Shareen reveals she and Cho-Lee are not siblings, but estranged lovers. She claims to be an agent of the Chinese government determined to return the Golden Dragon to the People’s Republic of China where it was stolen from a museum. She claims Cho-Lee believes the artifact possesses mystical powers and covets it for himself. Shang-Chi resolves to help her return the real Golden Dragon to China when they are confronted by still more thugs led by Kwai, Cho-Lee’s assistant as the first chapter comes barreling to a cliffhanger conclusion.
Chapter Two sees Kwai about to eliminate Shareen for possession of the Golden Dragon when Shadow-Thief returns and fights side-by-side with Shang-Chi. Having defeated their opponents, the ninja denies he is Cho-Lee and runs off leaving a bewildered Shang-Chi and Shareen to discover Cho-Lee’s corpse hanging from the rafters. Shareen explains Cho-Lee believed he was Shadow-Thief, a seemingly immortal ninja who she says is believed to be at least two thousand years old. This revelation leaves Shang-Chi questioning reality and pondering the real identity of Shadow-Thief.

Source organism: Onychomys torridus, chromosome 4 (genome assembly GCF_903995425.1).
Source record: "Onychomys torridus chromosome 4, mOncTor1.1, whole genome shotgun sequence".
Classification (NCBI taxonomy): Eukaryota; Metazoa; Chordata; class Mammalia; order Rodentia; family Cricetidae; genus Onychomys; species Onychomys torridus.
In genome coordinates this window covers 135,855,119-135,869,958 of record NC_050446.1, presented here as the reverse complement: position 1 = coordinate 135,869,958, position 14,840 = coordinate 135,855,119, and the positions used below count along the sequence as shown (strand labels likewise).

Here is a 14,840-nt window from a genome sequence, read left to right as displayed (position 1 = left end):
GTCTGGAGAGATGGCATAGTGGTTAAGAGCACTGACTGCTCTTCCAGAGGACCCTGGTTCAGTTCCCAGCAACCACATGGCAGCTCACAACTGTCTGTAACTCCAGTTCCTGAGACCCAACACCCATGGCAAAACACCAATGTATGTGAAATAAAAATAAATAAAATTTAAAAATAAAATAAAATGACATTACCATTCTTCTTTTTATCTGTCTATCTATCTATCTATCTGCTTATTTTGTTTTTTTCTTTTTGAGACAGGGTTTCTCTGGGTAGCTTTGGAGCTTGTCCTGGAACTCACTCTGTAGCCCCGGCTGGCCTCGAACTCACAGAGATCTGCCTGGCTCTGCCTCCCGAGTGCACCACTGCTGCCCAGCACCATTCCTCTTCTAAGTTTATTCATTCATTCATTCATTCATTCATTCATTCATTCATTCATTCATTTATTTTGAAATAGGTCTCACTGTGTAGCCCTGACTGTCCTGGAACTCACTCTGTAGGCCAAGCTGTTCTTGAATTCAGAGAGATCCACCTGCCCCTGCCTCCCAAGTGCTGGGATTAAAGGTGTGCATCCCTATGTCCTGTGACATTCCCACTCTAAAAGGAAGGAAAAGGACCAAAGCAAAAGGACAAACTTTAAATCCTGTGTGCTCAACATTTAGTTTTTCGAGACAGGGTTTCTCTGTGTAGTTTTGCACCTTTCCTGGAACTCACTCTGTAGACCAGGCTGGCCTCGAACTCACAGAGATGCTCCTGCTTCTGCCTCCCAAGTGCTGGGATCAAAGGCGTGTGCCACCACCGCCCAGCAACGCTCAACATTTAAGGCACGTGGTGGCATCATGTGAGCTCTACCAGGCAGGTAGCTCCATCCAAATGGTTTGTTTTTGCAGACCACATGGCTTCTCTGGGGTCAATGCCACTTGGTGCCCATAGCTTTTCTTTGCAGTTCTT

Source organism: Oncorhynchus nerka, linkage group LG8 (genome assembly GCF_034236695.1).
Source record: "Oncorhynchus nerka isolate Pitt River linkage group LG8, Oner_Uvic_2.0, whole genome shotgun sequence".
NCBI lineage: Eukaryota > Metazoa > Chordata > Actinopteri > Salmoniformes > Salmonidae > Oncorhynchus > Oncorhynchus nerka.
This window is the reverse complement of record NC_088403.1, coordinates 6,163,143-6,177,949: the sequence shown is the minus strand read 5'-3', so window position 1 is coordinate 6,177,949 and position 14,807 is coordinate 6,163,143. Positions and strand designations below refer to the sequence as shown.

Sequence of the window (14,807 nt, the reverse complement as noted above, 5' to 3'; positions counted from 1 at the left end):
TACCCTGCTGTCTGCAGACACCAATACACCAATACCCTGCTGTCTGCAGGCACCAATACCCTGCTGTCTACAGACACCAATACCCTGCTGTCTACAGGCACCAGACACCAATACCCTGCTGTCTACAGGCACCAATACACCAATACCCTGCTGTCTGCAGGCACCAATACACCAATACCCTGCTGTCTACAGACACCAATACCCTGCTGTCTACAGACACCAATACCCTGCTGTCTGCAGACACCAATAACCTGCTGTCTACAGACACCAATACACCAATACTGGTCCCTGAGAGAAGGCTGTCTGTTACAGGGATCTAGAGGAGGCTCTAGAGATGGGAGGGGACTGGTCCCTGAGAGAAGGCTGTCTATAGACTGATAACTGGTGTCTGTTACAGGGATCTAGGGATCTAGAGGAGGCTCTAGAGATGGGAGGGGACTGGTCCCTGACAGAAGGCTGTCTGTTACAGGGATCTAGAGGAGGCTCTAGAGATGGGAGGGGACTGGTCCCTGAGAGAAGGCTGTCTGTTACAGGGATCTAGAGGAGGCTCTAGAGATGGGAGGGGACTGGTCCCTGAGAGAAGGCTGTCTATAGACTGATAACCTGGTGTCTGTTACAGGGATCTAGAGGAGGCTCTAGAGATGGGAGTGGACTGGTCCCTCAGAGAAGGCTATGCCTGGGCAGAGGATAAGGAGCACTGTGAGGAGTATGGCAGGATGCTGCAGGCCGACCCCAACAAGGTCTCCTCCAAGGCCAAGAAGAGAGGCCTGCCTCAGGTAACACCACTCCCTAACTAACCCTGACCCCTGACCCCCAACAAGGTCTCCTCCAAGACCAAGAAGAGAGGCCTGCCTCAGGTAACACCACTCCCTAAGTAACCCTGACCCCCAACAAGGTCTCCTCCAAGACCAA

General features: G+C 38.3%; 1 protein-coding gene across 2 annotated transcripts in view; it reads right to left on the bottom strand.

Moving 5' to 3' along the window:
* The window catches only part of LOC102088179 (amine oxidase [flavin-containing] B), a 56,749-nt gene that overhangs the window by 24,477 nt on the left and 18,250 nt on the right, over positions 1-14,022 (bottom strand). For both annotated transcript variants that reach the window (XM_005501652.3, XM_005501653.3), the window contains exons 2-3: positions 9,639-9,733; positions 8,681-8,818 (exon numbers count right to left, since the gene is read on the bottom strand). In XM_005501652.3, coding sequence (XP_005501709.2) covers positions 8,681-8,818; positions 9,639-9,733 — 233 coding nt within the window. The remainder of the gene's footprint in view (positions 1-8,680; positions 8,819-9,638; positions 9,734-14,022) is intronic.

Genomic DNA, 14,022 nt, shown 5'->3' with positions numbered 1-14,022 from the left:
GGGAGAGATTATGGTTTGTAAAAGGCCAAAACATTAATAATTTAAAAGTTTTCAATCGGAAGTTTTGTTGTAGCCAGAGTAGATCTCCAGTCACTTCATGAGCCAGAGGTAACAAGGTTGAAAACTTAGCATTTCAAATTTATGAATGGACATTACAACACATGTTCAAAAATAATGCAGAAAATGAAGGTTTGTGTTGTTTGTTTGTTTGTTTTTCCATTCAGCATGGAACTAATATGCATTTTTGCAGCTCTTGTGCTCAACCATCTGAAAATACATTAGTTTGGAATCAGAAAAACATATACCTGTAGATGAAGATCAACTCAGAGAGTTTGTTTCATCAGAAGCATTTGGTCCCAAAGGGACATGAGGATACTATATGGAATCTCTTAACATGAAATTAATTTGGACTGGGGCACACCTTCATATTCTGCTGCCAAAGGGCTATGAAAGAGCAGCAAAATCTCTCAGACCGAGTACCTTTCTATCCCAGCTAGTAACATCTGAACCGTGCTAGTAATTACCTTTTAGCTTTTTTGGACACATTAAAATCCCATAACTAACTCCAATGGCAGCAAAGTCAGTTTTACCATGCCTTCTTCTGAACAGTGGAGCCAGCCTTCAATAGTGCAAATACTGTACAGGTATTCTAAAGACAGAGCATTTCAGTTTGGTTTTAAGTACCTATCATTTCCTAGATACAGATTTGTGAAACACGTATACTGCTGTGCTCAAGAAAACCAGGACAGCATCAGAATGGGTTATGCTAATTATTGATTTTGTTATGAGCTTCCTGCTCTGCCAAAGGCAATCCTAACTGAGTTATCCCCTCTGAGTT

Shareen waits in her car outside her apartment for safety while Shang-Chi takes her key and goes up to retrieve the real Golden Dragon. As soon as he enters the apartment, he discovers Shadow-Thief has beat him to the statuette. The ninja escapes through a window into a waiting helicopter. Shareen and Shang-Chi track the helicopter by car into Connecticut to a mansion in the woods. Shareen again stays behind for safety while Shang-Chi infiltrates the mansion and dispatches Shadow-Thief’s henchman only to find Shadow-Thief offering him the choice of fighting him for possession of the Golden Dragon or stopping to save Shareen who, inexplicably, is suspended from the ceiling of the next room beneath a descending spiked ceiling while the floor below her is covered with poisonous serpents.